OPINION (Photo by Scott Olson/Getty Images)
The first scene I went to on my next shift was the shooting of the man police suspected of the previous night’s crime. He’d been shot on the West Side and was in critical condition. Police said he’d been set up by his getaway driver.I had my eyes open on more than a few occasions, myself. What is true in those occasions is merely a very small part of what I experienced, like Peter Niceas, in medias res.
I barely had time to process any of that. The following night, multiple witnesses started calling in gunfire from a single neighborhood, many giving descriptions of the shooters. I was just a mile away. As I got closer, driving slow along a stretch of 47th Street where giant trees loomed overhead, creating the effect of a tunnel, I cracked my window, listening. There were no cops in sight. From about a block away, I saw a handful of guys standing in the street, one of them shooting. I saw the muzzle flash, could smell the smoke, saw it hanging over 47th Street in the cool blue of early morning. Everything slowed down at that moment. Each shot echoed and reverberated. It was as if I could feel the sound moving toward me.
I pulled over and watched the guys jump into two cars and start speeding in my direction. They flew past, toward the Dan Ryan Expressway. Two SUVs followed. I could hear the engine of the first one thrumming as it sped through a red light at the intersection where I was parked. The trailing SUV swerved around a van coming out of the old stockyards and careened through the intersection. I watched the SUVs in my rearview mirror, and just as I was thinking, Please don’t crash, they did. One into the back of the other.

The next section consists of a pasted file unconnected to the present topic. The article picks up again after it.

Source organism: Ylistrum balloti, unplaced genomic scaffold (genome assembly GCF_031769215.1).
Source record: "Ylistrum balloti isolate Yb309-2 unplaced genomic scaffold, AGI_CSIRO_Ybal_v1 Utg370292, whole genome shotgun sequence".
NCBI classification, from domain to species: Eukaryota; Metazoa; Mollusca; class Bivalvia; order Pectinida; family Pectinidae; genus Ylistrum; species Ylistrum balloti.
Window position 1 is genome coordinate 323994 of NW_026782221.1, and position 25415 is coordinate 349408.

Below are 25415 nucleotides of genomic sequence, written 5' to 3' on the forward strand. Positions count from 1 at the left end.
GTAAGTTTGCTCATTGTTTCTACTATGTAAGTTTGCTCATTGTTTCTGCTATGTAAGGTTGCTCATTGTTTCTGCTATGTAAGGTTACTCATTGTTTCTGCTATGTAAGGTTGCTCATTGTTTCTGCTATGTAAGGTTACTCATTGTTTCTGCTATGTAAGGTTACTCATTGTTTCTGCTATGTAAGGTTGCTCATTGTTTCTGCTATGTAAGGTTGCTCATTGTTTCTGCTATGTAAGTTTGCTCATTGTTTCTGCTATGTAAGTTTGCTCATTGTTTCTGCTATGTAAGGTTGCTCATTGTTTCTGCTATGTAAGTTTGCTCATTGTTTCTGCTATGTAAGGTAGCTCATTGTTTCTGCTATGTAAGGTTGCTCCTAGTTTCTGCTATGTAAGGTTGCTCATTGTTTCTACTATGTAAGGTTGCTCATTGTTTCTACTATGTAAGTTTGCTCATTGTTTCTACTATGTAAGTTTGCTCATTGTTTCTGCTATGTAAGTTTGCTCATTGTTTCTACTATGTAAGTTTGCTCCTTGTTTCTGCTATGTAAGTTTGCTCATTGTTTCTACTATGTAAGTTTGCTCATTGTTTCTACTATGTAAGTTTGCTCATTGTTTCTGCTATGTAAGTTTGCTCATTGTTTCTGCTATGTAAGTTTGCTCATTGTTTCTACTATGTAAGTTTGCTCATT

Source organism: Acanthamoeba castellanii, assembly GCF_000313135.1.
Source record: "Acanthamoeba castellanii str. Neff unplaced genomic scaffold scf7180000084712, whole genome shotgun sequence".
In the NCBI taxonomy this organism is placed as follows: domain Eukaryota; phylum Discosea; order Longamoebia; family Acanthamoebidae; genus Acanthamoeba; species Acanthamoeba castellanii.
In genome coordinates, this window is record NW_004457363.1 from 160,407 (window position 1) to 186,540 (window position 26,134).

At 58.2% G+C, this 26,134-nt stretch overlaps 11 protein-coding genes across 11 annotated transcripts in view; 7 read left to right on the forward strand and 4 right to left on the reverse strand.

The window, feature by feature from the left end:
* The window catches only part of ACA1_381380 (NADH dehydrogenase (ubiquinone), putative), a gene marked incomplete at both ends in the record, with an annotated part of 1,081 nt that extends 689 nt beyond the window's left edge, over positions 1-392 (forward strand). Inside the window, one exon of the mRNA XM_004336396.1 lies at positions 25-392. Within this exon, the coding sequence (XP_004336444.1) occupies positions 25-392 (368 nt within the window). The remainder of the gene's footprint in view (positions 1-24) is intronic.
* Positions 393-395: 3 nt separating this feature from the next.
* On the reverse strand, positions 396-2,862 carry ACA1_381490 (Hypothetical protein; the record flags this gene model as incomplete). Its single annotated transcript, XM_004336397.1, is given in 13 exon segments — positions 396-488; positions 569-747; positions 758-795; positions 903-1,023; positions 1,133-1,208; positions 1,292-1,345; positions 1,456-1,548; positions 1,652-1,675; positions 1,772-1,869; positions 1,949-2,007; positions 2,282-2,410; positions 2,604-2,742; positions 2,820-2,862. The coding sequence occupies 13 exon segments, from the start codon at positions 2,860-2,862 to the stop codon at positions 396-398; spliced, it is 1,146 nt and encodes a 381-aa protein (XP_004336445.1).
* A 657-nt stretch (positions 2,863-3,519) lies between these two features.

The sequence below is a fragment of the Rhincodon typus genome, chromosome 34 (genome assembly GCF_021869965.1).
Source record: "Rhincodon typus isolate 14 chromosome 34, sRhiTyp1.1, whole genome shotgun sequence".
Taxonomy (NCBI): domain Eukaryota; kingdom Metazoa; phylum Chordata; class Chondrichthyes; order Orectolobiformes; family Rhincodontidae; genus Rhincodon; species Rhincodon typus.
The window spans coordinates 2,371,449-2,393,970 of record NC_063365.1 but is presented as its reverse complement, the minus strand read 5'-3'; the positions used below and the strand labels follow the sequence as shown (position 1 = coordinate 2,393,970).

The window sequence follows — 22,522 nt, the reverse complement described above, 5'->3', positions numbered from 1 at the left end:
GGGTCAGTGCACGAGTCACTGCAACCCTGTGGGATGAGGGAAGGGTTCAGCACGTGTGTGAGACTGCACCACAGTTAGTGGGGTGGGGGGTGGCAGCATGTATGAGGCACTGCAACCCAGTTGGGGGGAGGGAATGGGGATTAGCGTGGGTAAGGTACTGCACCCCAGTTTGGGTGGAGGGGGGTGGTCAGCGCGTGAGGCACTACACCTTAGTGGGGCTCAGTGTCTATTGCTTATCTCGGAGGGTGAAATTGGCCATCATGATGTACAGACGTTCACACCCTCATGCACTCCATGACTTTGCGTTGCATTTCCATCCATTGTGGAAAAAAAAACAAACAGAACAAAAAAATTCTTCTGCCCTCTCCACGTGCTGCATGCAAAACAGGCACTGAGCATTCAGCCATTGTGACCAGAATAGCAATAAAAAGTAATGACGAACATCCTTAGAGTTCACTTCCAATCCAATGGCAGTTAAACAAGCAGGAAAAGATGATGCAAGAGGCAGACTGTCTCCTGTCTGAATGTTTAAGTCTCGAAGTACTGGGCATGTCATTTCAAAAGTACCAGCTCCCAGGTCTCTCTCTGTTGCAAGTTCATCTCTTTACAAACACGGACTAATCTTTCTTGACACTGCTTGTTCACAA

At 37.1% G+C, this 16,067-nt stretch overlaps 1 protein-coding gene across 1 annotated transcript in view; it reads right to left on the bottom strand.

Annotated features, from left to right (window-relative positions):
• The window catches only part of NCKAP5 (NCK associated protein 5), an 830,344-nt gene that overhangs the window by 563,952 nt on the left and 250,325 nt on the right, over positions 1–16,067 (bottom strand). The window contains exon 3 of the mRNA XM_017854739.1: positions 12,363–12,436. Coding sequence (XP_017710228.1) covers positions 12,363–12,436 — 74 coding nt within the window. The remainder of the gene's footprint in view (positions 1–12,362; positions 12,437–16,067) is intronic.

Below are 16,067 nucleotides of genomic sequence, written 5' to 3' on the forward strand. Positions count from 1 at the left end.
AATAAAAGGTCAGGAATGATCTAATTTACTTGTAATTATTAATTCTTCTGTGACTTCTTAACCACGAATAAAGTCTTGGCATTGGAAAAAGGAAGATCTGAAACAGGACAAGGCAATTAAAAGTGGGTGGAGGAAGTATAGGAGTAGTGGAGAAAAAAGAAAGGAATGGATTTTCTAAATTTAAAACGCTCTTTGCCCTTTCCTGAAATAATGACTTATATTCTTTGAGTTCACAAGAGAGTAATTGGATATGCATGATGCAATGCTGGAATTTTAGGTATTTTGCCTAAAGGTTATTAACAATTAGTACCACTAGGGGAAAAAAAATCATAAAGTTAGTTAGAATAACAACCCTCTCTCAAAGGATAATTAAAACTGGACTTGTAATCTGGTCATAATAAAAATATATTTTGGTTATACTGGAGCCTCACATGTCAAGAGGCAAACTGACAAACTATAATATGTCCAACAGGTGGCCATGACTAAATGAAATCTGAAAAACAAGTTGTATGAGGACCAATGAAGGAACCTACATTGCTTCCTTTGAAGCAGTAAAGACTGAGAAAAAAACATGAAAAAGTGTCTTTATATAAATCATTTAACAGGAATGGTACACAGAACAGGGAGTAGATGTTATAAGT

Two guys jumped out of one of the SUVs and fled south. The other SUV kept flying toward the Dan Ryan. Feeling exposed, I pulled into a tiny parking lot just off the intersection and turned my lights off. A car circled the block twice. The third time, the driver slowed down, leaned forward to make eye contact with me, yelled something I couldn’t understand, and drove off. I waited a few seconds and, sensing a safe moment to get a little farther from the scene, started to pull away just as a police Tahoe approached. One of the officers got out, shouldered an AR-15, and made a wide circle around the passenger side of the smoldering SUV while his partner walked up to the driver’s side, right hand on her gun. I thought there was a chance that they would find a victim or a shooter inside, but the SUV was empty.
I got out to talk with the officers. They said the crashed vehicle was registered to someone who lived nearby. It was a “rammer,” bought by gangbangers for a few hundred dollars so they could wreck it chasing other guys around the neighborhood. In the end, no one had been shot. Just a bit of chaos, barely a city news footnote.
When it was all over, I was shaking a little, but I felt good. I hadn’t freaked out. I’d kept my head clear and my eyes open.
Classical tragedy always begins in medias res. The audience has some of the truth 'revealed' or has its collective eyes opened by the drama unfolding on the stage.
Life is prosaic. It is not neat and tidy, like the poetry of a Sophocles, or Shakespeare and no where near as tight and complete as the agreed upon narrative played out in the media and by the grandstanding investors of social engineering.
There is no right side of history. That phrase was first used by Rabbi Henry Pereira Mendes in his 1903 book Old Eygpt. The right/wrong side of history is only determined well after the impact of events can be determined.
Cops are heroes. A scant few of them are not. The efforts of heroes to stop the madness of urban thug-ery remains smeared by poetic rhetoric emanating from academic/lawyers and politicians with the goal of ending all local law enforcement and instituting a National police force. God help us.
If you are supporting that, just say so. Do not diminish the truth of what police officers experience.
The Sun Times has taken the side against the police, but not a right or wrong side of history.